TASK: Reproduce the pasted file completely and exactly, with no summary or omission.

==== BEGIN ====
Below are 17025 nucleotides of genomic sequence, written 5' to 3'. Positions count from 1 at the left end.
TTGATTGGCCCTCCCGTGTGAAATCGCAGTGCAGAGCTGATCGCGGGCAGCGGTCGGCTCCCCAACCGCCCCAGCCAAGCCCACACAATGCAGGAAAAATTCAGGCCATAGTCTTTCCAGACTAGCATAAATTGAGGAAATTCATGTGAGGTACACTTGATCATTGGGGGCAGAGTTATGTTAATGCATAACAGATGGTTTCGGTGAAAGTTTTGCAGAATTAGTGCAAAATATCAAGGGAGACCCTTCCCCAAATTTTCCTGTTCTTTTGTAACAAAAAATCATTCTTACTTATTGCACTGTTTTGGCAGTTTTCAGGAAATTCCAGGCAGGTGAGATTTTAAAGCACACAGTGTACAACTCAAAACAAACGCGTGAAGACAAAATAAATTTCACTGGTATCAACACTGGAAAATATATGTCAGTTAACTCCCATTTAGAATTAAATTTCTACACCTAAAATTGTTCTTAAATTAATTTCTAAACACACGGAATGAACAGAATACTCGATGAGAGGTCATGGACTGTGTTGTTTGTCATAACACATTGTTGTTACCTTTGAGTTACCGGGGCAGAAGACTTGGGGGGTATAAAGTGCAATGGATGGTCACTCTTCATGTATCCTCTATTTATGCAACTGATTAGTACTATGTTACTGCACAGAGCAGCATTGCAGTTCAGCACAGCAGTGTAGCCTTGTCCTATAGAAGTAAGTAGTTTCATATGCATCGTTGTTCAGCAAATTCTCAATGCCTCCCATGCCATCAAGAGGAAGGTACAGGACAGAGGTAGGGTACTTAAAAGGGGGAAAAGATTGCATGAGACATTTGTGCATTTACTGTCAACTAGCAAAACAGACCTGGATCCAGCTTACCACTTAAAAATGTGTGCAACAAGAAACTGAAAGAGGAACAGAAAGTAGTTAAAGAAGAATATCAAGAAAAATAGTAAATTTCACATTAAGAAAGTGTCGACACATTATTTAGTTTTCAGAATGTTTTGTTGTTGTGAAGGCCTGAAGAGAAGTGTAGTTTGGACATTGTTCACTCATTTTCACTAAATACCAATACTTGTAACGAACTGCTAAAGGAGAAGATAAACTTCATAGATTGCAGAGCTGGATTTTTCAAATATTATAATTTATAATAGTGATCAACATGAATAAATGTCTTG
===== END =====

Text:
Below are 17025 nucleotides of genomic sequence, written 5' to 3'. Positions count from 1 at the left end.
TTGATTGGCCCTCCCGTGTGAAATCGCAGTGCAGAGCTGATCGCGGGCAGCGGTCGGCTCCCCAACCGCCCCAGCCAAGCCCACACAATGCAGGAAAAATTCAGGCCATAGTCTTTCCAGACTAGCATAAATTGAGGAAATTCATGTGAGGTACACTTGATCATTGGGGGCAGAGTTATGTTAATGCATAACAGATGGTTTCGGTGAAAGTTTTGCAGAATTAGTGCAAAATATCAAGGGAGACCCTTCCCCAAATTTTCCTGTTCTTTTGTAACAAAAAATCATTCTTACTTATTGCACTGTTTTGGCAGTTTTCAGGAAATTCCAGGCAGGTGAGATTTTAAAGCACACAGTGTACAACTCAAAACAAACGCGTGAAGACAAAATAAATTTCACTGGTATCAACACTGGAAAATATATGTCAGTTAACTCCCATTTAGAATTAAATTTCTACACCTAAAATTGTTCTTAAATTAATTTCTAAACACACGGAATGAACAGAATACTCGATGAGAGGTCATGGACTGTGTTGTTTGTCATAACACATTGTTGTTACCTTTGAGTTACCGGGGCAGAAGACTTGGGGGGTATAAAGTGCAATGGATGGTCACTCTTCATGTATCCTCTATTTATGCAACTGATTAGTACTATGTTACTGCACAGAGCAGCATTGCAGTTCAGCACAGCAGTGTAGCCTTGTCCTATAGAAGTAAGTAGTTTCATATGCATCGTTGTTCAGCAAATTCTCAATGCCTCCCATGCCATCAAGAGGAAGGTACAGGACAGAGGTAGGGTACTTAAAAGGGGGAAAAGATTGCATGAGACATTTGTGCATTTACTGTCAACTAGCAAAACAGACCTGGATCCAGCTTACCACTTAAAAATGTGTGCAACAAGAAACTGAAAGAGGAACAGAAAGTAGTTAAAGAAGAATATCAAGAAAAATAGTAAATTTCACATTAAGAAAGTGTCGACACATTATTTAGTTTTCAGAATGTTTTGTTGTTGTGAAGGCCTGAAGAGAAGTGTAGTTTGGACATTGTTCACTCATTTTCACTAAATACCAATACTTGTAACGAACTGCTAAAGGAGAAGATAAACTTCATAGATTGCAGAGCTGGATTTTTCAAATATTATAATTTATAATAGTGATCAACATGAATAAATGTCTTG